Casablanca- A Moroccan has recently launched an online petition on Avaaz.org in which he demands the abolition of pensions granted to parliamentarians.
The petition has set as the objective reaching 7500 signers. At the time of writing, 7355 persons have already signed the petition. The person behind the petition has also created a Facebook page, which has already reached 6736 followers.
“Parliamentary representation is not a job,” justifies the petition’s text, “It is only a temporary mission.”
The petition claims that the abolition of MP’s pensions will be useful in reforming the Moroccan pension system.
“This is a national duty and an invaluable service you’ll be doing for your community,” read another segment of the petition, calling on as many Moroccans as possible to sign the petition.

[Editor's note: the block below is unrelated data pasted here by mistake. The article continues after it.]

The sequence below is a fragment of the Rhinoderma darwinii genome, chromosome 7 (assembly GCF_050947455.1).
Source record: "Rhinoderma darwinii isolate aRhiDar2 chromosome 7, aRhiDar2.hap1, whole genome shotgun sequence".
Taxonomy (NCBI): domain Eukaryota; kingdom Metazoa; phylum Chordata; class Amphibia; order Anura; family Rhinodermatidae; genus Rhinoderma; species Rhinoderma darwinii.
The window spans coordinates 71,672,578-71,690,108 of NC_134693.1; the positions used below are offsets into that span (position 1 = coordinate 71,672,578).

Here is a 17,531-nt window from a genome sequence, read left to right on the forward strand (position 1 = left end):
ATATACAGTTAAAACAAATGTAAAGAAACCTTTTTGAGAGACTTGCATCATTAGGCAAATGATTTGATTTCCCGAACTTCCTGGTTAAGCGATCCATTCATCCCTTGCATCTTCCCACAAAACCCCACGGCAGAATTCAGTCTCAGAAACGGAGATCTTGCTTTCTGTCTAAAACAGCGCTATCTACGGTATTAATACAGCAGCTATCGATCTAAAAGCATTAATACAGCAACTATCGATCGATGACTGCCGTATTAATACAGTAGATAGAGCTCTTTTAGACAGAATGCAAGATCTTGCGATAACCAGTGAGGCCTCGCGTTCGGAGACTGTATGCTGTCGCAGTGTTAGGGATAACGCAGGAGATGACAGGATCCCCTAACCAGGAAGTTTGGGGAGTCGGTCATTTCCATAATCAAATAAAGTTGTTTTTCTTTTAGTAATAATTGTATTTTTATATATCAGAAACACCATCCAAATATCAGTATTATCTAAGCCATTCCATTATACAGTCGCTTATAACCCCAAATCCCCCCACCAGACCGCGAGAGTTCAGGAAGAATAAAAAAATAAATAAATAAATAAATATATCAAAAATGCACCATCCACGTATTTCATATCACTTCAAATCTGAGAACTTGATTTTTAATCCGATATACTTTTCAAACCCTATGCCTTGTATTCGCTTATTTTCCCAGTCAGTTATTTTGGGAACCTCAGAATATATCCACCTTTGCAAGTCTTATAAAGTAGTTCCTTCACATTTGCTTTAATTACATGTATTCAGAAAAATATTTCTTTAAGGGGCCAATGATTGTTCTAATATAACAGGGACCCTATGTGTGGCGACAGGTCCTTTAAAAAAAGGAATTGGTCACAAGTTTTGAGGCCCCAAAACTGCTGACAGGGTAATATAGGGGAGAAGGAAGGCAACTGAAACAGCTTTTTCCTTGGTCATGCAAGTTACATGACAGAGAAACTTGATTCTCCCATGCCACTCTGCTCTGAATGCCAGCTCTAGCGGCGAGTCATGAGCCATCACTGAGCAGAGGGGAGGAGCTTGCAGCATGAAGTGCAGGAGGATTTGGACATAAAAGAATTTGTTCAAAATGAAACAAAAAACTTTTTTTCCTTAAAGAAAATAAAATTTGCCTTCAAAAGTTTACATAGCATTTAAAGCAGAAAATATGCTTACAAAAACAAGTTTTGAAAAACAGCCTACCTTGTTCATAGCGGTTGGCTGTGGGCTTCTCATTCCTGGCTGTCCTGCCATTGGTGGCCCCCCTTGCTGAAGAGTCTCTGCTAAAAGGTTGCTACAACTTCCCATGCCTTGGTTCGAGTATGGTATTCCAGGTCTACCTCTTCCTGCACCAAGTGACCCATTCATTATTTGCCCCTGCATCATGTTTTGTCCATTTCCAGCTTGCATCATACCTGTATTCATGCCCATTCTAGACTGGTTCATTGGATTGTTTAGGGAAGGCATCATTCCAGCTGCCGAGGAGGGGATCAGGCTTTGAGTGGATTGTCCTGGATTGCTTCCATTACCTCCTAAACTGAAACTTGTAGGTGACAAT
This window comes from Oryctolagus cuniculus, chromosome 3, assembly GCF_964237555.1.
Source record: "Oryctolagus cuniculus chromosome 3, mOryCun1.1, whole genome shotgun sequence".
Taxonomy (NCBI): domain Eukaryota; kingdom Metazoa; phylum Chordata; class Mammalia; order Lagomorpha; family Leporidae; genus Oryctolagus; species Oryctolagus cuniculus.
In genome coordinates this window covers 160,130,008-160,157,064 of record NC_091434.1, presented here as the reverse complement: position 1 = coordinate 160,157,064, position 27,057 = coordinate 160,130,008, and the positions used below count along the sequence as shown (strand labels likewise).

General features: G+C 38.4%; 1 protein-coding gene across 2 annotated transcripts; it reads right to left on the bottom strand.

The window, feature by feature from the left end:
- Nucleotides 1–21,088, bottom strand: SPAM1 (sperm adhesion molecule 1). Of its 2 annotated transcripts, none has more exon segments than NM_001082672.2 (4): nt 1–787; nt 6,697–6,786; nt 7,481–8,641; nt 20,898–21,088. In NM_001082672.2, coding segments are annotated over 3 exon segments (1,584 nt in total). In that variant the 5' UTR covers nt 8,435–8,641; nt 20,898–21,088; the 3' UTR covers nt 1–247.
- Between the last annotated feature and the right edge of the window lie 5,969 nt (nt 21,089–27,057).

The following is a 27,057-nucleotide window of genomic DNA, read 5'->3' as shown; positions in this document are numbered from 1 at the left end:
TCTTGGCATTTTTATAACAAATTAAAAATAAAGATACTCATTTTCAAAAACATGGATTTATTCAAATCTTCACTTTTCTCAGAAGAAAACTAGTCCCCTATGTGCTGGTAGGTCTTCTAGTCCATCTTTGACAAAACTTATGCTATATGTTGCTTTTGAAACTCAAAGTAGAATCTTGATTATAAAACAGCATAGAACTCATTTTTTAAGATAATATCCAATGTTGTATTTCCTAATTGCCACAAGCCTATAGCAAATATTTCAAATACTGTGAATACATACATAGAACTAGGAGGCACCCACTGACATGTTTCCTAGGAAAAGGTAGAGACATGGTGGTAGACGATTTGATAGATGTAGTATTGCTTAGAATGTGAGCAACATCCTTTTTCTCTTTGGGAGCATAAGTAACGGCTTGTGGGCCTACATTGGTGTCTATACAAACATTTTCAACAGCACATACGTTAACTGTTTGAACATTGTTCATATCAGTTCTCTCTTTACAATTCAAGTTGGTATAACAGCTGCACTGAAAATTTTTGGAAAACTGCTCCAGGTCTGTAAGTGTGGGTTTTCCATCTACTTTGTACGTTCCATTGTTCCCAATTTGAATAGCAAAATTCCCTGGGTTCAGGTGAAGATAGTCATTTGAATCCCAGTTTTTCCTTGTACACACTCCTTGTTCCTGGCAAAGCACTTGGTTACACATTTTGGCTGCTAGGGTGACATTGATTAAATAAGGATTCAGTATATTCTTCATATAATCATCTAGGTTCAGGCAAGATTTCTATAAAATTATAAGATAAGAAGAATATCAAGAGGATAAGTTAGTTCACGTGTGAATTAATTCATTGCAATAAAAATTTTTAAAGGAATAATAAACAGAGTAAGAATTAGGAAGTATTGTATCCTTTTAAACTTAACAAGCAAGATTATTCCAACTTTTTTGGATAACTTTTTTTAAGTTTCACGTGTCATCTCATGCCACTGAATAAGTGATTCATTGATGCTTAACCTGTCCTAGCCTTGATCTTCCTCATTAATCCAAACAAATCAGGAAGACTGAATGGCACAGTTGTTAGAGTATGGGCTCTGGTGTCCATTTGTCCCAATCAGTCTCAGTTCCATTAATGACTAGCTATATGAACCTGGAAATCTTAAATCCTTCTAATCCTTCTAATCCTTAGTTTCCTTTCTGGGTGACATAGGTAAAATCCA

It is noticeable how Moroccans have been increasingly resorting to petitions, either to claim their personal rights, to suggest reforms in various fields or ask for the abolition, reform or hardening of existent Moroccan laws.
It is argued that petition sites offer underprivileged people a voice and allow them, through the accumulation of supporters, top exert pressure on decision-makers and prompt to take people’s demands into consideration.
But are virtual petitions influential enough to push decision-makers in Morocco to come with practical solutions?